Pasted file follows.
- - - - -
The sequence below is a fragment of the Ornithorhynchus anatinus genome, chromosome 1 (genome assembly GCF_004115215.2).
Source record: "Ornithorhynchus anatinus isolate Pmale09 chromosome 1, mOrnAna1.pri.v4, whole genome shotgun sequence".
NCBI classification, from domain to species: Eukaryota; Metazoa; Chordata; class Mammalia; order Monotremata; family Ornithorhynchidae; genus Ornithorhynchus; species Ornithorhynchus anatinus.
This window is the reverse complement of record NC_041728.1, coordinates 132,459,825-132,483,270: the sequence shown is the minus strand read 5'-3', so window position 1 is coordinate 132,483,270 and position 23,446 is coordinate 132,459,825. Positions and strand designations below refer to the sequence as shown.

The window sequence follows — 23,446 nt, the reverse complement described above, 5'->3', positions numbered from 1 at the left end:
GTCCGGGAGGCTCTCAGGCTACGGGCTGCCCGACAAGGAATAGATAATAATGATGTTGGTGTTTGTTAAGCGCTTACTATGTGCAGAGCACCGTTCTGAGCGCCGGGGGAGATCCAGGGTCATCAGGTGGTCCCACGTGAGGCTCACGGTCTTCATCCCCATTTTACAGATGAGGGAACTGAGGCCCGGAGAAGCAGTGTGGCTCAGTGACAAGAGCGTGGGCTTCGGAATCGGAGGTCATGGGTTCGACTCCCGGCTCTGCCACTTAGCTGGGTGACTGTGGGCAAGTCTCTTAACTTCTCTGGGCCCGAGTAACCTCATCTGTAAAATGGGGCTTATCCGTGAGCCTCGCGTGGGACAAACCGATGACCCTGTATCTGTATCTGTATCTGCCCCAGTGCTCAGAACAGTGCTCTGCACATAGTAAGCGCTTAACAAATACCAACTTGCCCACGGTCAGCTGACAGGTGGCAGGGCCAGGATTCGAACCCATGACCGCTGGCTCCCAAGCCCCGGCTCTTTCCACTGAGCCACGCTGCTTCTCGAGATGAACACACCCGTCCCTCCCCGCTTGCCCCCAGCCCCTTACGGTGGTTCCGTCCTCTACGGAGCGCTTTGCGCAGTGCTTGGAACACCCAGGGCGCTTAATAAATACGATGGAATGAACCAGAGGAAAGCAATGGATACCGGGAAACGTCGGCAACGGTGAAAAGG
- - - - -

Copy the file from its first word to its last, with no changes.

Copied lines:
The sequence below is a fragment of the Ornithorhynchus anatinus genome, chromosome 1 (genome assembly GCF_004115215.2).
Source record: "Ornithorhynchus anatinus isolate Pmale09 chromosome 1, mOrnAna1.pri.v4, whole genome shotgun sequence".
NCBI classification, from domain to species: Eukaryota; Metazoa; Chordata; class Mammalia; order Monotremata; family Ornithorhynchidae; genus Ornithorhynchus; species Ornithorhynchus anatinus.
This window is the reverse complement of record NC_041728.1, coordinates 132,459,825-132,483,270: the sequence shown is the minus strand read 5'-3', so window position 1 is coordinate 132,483,270 and position 23,446 is coordinate 132,459,825. Positions and strand designations below refer to the sequence as shown.

The window sequence follows — 23,446 nt, the reverse complement described above, 5'->3', positions numbered from 1 at the left end:
GTCCGGGAGGCTCTCAGGCTACGGGCTGCCCGACAAGGAATAGATAATAATGATGTTGGTGTTTGTTAAGCGCTTACTATGTGCAGAGCACCGTTCTGAGCGCCGGGGGAGATCCAGGGTCATCAGGTGGTCCCACGTGAGGCTCACGGTCTTCATCCCCATTTTACAGATGAGGGAACTGAGGCCCGGAGAAGCAGTGTGGCTCAGTGACAAGAGCGTGGGCTTCGGAATCGGAGGTCATGGGTTCGACTCCCGGCTCTGCCACTTAGCTGGGTGACTGTGGGCAAGTCTCTTAACTTCTCTGGGCCCGAGTAACCTCATCTGTAAAATGGGGCTTATCCGTGAGCCTCGCGTGGGACAAACCGATGACCCTGTATCTGTATCTGTATCTGCCCCAGTGCTCAGAACAGTGCTCTGCACATAGTAAGCGCTTAACAAATACCAACTTGCCCACGGTCAGCTGACAGGTGGCAGGGCCAGGATTCGAACCCATGACCGCTGGCTCCCAAGCCCCGGCTCTTTCCACTGAGCCACGCTGCTTCTCGAGATGAACACACCCGTCCCTCCCCGCTTGCCCCCAGCCCCTTACGGTGGTTCCGTCCTCTACGGAGCGCTTTGCGCAGTGCTTGGAACACCCAGGGCGCTTAATAAATACGATGGAATGAACCAGAGGAAAGCAATGGATACCGGGAAACGTCGGCAACGGTGAAAAGG